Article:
Should Africa reconsider its GMO policies?
There is an apparent change in sentiment about genetically engineered (GE) crops or Genetically Modified Organisms (GMOs) within the European Union (EU). The question is whether African countries should consider evaluating their current restrictions, especially for vital staple grains such as maize?
By Wandile Sihlobo Chief Economist at the Agricultural Business Chamber
The EU has long restricted the importation and cultivation of GE crops, but in 2022, it approved certain varieties of maize, soybeans, and rapeseed.
Still, these had not gone through the authorisation stages that would open the door for trade in the approved varieties. It was only on 22 February 2023 that the EU authorised imports of certain types of GE soybeans and rapeseed for use in food and animal feed for a period of 10 years. Still, this authorisation does not include cultivation.
These will mainly be imports, all subject to the European Union’s labelling and traceability rules. After roughly a quarter of a century of opposition to GE crops, this perhaps signals a move to wider future acceptance of the technology within the EU.
This change in sentiment is probably underpinned by a growing desire for nations and regions to improve their food security conditions after the Russia-Ukraine war caused notable disruption in global grain and oilseed supplies.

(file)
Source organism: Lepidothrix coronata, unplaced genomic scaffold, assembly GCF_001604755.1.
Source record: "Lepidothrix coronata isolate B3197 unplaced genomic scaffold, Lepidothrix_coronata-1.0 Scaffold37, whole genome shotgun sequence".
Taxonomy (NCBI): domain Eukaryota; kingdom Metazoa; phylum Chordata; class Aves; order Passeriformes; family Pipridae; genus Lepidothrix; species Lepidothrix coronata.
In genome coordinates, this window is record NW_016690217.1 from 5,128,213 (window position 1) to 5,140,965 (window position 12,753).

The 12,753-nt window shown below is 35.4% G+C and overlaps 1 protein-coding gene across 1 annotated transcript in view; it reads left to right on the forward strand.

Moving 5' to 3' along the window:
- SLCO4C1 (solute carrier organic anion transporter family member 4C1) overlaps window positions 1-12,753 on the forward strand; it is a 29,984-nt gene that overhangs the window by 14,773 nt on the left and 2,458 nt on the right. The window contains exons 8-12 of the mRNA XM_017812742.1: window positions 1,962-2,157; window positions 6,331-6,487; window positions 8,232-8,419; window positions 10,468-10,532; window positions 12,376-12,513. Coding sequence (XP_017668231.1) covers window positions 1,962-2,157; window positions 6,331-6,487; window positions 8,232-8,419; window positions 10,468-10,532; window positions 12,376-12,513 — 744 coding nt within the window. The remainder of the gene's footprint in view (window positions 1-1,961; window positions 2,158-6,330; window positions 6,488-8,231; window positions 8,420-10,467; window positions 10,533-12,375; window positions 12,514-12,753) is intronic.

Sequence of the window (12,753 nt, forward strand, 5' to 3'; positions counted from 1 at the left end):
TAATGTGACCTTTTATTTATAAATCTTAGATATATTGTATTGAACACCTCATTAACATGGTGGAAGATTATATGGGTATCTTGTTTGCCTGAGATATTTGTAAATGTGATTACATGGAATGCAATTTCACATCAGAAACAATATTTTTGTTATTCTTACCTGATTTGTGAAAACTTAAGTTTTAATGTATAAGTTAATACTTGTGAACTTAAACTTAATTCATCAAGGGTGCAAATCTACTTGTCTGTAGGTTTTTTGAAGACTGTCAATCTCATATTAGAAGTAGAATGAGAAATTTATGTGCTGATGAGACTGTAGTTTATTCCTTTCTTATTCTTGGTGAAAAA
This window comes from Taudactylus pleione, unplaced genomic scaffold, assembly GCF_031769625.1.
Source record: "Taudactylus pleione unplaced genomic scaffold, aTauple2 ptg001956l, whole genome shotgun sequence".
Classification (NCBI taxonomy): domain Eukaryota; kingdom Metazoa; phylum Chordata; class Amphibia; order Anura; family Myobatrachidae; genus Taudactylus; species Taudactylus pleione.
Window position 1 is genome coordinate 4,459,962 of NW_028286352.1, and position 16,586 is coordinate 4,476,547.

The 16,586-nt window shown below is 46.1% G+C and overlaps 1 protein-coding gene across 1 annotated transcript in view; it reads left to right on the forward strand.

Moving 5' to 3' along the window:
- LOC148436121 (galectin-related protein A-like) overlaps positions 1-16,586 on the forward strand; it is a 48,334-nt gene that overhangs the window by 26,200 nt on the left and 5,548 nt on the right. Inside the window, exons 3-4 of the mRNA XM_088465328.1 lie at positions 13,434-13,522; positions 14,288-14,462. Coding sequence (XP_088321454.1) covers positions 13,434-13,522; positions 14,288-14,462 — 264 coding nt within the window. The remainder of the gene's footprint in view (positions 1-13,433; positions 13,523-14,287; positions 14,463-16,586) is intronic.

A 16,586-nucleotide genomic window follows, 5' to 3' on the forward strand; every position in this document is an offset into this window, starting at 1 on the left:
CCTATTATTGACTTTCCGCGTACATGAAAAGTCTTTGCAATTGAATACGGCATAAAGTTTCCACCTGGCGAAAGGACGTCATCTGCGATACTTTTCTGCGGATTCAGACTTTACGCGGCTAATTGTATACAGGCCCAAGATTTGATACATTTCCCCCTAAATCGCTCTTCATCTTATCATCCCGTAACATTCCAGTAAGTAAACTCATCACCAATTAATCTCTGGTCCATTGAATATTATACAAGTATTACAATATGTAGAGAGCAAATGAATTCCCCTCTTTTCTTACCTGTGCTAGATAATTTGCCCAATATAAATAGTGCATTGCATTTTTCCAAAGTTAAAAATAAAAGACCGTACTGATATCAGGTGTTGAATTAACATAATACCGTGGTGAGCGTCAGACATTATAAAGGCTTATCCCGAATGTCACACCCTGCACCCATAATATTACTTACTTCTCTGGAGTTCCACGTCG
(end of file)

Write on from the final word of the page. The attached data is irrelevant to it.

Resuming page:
China’s missing piece in the puzzle (Should Africa reconsider its GMO policies?)
Notably, the EU is not alone in the change of sentiments about GE crops. Last year, the Chinese National Crop Variety Approval Committee released two standards that clear the path for cultivating GE crops in the country.
This has been the missing piece in the regulations for China’s commercial growth of GE maize and soybeans. The government has two steps in these regulations. These are a “safety certificate” and a “variety approval” before crops can be commercially cultivated. Various GE maize and soybean varieties have received the safety certificate since 2019.
What has been missing has been the “variety approval”. Now that hurdle has been cleared, commercialisation of GE crops in China is a real possibility.
Unlike the EU, China currently imports GE maize and soybean but prohibits domestic cultivation of the crops. The regulation change to encourage domestic cultivation would potentially lead to improved yields. Such improvement would align with China’s ambition of becoming self-sufficient in essential grains and oilseeds in the coming years..
Implications for Africa (Should Africa reconsider its GMO policies?)
African countries should pay close attention to this wave of change in sentiment in key economic regions. Some African countries arguably closely followed the EU’s approach to GE crops by prohibiting their imports and cultivation.
With this new development in the EU and the authorisation process completed, it is plausible that some African countries might consider evaluating their current restrictions, especially for vital staple grains such as maize.